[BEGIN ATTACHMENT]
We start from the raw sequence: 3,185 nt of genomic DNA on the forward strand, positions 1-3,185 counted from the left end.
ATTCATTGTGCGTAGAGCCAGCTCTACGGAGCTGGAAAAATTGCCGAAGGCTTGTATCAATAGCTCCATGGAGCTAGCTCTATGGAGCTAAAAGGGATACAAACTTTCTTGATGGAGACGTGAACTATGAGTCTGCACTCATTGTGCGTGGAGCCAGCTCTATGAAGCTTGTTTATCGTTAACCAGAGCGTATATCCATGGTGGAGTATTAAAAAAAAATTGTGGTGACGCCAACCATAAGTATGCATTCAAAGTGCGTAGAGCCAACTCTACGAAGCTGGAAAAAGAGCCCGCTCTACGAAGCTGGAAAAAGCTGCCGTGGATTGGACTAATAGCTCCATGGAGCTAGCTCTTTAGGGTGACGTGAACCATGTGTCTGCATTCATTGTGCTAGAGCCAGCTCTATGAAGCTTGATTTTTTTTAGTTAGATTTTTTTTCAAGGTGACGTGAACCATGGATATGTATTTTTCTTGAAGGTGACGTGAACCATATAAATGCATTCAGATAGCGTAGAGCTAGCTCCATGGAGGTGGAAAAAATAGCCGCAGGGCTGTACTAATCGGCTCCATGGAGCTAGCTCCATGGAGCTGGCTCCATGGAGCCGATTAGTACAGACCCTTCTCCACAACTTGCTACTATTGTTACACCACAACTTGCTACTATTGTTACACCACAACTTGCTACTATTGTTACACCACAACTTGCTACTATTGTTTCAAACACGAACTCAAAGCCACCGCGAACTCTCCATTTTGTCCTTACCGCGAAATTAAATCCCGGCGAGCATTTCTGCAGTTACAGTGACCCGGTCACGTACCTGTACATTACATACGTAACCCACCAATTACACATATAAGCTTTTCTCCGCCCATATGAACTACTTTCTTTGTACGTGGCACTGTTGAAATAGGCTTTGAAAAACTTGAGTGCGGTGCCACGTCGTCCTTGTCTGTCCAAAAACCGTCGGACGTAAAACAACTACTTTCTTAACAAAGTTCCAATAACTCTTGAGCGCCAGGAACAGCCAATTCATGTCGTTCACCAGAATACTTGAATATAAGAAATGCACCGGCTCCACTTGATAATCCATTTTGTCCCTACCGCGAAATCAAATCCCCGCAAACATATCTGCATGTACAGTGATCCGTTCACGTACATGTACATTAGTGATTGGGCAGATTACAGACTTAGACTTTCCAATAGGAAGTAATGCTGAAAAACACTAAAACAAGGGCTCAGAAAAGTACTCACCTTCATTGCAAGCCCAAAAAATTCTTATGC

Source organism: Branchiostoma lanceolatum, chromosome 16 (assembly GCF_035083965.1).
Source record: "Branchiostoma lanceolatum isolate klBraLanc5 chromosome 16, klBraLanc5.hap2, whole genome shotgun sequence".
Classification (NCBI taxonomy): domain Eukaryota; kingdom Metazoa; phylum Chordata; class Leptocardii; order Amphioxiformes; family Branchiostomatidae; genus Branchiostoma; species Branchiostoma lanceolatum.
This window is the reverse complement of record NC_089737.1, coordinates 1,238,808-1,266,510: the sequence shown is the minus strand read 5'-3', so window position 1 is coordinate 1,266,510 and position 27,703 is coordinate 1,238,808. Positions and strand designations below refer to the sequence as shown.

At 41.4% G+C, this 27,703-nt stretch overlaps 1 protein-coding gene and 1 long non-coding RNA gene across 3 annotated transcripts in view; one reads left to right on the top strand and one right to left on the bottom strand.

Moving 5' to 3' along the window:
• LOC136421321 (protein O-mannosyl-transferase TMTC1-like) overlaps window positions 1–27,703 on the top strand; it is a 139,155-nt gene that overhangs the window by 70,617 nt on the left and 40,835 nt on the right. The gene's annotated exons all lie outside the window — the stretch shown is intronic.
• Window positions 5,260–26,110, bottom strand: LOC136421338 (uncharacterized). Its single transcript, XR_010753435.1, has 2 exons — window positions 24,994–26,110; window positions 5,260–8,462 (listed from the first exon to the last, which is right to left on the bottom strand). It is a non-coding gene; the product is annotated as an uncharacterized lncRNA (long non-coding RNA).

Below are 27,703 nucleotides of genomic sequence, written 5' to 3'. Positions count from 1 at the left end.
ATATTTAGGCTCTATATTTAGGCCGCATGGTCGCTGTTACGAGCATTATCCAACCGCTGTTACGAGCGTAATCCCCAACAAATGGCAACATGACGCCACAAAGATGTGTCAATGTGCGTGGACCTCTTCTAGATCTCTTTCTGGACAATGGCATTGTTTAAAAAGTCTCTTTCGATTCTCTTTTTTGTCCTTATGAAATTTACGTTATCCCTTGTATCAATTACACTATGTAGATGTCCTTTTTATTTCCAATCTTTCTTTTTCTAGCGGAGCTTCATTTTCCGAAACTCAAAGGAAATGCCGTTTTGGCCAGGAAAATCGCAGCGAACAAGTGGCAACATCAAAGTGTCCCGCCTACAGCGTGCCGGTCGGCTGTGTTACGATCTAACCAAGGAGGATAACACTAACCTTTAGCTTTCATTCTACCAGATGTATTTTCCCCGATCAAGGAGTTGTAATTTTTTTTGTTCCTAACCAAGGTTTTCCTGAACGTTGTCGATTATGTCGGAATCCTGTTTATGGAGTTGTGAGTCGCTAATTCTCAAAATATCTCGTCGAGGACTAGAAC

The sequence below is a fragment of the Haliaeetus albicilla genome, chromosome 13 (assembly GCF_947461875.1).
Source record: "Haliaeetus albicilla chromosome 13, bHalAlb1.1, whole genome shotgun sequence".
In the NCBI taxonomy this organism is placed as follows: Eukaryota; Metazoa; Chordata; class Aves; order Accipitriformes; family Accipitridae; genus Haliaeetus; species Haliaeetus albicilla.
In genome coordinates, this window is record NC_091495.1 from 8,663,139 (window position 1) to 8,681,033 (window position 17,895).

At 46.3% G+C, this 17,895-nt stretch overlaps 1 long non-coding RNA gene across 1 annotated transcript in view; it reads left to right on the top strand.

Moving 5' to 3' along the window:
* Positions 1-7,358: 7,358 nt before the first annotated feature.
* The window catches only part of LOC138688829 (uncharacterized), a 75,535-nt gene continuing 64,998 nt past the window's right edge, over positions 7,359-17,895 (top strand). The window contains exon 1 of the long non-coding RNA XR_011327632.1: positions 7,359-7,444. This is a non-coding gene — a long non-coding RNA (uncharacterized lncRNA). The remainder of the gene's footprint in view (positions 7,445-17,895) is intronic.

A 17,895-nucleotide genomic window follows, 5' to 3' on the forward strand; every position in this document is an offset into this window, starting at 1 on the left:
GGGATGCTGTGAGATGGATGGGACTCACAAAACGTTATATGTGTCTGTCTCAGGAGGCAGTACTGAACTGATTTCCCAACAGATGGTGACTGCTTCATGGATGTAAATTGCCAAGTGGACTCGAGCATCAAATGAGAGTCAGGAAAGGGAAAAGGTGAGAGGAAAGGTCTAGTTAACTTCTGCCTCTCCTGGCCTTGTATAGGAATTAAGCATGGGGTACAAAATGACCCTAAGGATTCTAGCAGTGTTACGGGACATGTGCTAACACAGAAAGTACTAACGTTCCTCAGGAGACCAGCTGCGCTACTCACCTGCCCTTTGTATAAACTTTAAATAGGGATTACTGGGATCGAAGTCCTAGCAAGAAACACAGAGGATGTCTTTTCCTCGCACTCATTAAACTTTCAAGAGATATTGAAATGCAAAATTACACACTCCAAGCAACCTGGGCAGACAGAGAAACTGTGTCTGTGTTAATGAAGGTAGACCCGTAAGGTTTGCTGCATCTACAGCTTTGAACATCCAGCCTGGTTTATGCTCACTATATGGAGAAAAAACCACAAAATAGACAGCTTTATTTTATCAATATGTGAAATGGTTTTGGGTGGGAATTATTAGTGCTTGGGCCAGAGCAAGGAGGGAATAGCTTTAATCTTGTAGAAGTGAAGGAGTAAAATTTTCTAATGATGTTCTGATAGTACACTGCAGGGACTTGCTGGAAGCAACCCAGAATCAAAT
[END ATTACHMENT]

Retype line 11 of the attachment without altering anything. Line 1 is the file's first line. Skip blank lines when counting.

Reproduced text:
Below are 27,703 nucleotides of genomic sequence, written 5' to 3'. Positions count from 1 at the left end.